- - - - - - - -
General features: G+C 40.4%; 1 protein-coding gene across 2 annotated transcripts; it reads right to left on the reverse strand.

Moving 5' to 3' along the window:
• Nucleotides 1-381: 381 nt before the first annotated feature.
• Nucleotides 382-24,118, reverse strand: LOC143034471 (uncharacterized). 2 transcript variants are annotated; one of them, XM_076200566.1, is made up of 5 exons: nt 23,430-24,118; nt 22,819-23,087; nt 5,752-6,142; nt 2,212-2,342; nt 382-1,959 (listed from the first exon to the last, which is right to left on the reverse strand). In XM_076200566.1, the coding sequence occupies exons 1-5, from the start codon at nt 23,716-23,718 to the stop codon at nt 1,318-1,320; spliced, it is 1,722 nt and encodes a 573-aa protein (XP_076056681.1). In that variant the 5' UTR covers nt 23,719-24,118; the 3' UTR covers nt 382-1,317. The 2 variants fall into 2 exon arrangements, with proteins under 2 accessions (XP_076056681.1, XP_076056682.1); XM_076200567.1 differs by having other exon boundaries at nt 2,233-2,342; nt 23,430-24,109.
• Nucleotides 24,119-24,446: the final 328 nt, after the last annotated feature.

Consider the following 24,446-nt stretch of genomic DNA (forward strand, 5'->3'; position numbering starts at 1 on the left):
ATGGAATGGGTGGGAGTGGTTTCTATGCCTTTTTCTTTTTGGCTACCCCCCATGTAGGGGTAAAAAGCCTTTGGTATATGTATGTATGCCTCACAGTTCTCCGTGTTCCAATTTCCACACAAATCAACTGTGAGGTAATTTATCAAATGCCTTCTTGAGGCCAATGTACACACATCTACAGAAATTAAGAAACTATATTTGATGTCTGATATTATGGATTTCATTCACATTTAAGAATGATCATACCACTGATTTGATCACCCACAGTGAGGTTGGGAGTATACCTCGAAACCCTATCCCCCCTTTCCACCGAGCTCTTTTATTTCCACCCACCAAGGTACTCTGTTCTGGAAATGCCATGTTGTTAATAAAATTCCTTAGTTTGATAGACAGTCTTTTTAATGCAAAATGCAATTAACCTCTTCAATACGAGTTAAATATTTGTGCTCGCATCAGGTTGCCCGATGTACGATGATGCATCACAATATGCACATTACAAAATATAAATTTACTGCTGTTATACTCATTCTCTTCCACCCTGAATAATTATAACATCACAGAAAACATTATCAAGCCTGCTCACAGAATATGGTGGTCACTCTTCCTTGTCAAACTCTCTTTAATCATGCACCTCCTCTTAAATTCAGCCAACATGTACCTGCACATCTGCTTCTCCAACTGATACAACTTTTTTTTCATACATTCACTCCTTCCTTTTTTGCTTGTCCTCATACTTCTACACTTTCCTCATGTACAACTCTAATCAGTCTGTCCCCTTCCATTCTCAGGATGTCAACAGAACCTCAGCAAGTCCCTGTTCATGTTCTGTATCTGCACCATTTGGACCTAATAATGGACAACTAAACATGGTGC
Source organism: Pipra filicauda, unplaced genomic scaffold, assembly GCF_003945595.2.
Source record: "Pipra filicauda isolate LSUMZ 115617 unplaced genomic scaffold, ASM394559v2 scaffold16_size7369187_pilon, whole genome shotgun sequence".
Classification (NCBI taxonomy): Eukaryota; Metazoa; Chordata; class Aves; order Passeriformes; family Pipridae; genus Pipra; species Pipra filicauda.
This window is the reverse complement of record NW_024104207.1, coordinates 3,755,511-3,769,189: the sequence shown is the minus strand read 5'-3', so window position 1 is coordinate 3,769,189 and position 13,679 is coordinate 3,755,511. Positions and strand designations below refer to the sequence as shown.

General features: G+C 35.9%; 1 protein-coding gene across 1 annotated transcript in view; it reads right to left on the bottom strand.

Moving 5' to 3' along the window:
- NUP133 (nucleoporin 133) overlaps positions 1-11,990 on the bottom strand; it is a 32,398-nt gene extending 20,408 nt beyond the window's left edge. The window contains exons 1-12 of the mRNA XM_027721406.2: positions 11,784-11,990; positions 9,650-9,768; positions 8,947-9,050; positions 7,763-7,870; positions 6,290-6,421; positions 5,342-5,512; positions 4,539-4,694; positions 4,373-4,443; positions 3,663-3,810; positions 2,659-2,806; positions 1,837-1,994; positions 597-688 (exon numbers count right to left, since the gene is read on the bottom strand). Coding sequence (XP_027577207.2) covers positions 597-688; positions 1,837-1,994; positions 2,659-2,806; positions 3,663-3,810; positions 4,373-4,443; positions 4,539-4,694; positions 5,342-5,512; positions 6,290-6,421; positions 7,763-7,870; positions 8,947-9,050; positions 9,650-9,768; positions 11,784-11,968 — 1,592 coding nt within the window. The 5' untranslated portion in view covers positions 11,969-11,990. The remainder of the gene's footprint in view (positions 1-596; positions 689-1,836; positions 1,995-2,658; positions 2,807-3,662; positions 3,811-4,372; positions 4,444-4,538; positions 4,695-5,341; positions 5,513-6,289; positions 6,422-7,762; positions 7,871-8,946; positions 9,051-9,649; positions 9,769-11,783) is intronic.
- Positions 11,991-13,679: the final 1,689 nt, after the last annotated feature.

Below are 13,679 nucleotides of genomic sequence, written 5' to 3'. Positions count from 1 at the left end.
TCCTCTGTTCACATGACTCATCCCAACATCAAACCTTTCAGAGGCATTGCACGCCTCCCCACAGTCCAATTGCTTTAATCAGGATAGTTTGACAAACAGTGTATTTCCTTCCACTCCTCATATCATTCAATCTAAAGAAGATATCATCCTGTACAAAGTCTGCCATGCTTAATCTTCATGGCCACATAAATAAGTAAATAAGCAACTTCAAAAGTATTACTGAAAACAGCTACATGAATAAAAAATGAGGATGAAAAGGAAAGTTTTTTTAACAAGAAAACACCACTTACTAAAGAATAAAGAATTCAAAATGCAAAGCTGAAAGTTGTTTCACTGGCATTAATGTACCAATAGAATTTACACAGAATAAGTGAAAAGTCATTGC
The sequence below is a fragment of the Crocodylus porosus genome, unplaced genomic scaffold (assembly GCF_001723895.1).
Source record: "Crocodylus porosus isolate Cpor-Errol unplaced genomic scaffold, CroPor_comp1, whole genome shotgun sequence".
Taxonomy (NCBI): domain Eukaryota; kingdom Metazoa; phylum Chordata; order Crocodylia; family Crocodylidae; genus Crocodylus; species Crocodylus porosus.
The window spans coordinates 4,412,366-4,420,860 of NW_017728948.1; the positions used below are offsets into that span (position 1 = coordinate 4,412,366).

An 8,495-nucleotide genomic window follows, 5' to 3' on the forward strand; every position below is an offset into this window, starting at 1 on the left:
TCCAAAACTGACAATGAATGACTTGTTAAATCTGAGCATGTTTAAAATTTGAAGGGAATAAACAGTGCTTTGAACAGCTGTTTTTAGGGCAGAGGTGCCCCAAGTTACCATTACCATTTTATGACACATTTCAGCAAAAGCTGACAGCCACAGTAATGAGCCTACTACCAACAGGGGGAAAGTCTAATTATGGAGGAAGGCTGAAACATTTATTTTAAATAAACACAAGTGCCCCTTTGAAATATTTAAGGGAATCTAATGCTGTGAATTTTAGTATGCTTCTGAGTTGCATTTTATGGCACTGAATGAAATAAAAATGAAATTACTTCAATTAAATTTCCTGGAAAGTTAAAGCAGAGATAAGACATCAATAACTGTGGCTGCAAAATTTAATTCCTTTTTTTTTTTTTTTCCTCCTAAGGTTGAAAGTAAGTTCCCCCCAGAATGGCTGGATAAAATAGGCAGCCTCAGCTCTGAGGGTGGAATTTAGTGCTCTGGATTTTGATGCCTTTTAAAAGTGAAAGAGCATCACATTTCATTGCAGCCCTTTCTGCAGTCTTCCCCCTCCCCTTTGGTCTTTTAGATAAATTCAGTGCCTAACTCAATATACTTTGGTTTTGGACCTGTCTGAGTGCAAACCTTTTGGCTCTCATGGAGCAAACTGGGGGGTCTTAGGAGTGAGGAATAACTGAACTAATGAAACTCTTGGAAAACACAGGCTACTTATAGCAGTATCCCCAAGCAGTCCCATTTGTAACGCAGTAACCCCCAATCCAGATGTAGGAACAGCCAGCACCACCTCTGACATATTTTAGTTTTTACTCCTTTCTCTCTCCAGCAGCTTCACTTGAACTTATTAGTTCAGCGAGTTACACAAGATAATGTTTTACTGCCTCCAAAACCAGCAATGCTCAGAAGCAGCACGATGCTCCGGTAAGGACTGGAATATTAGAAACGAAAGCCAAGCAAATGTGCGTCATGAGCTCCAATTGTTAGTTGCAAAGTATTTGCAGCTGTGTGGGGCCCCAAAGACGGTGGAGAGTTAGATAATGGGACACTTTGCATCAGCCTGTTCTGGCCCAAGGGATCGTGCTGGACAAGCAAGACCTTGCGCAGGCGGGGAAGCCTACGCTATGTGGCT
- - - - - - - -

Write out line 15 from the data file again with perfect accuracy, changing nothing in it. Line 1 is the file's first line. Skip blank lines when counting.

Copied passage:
- Positions 11,991-13,679: the final 1,689 nt, after the last annotated feature.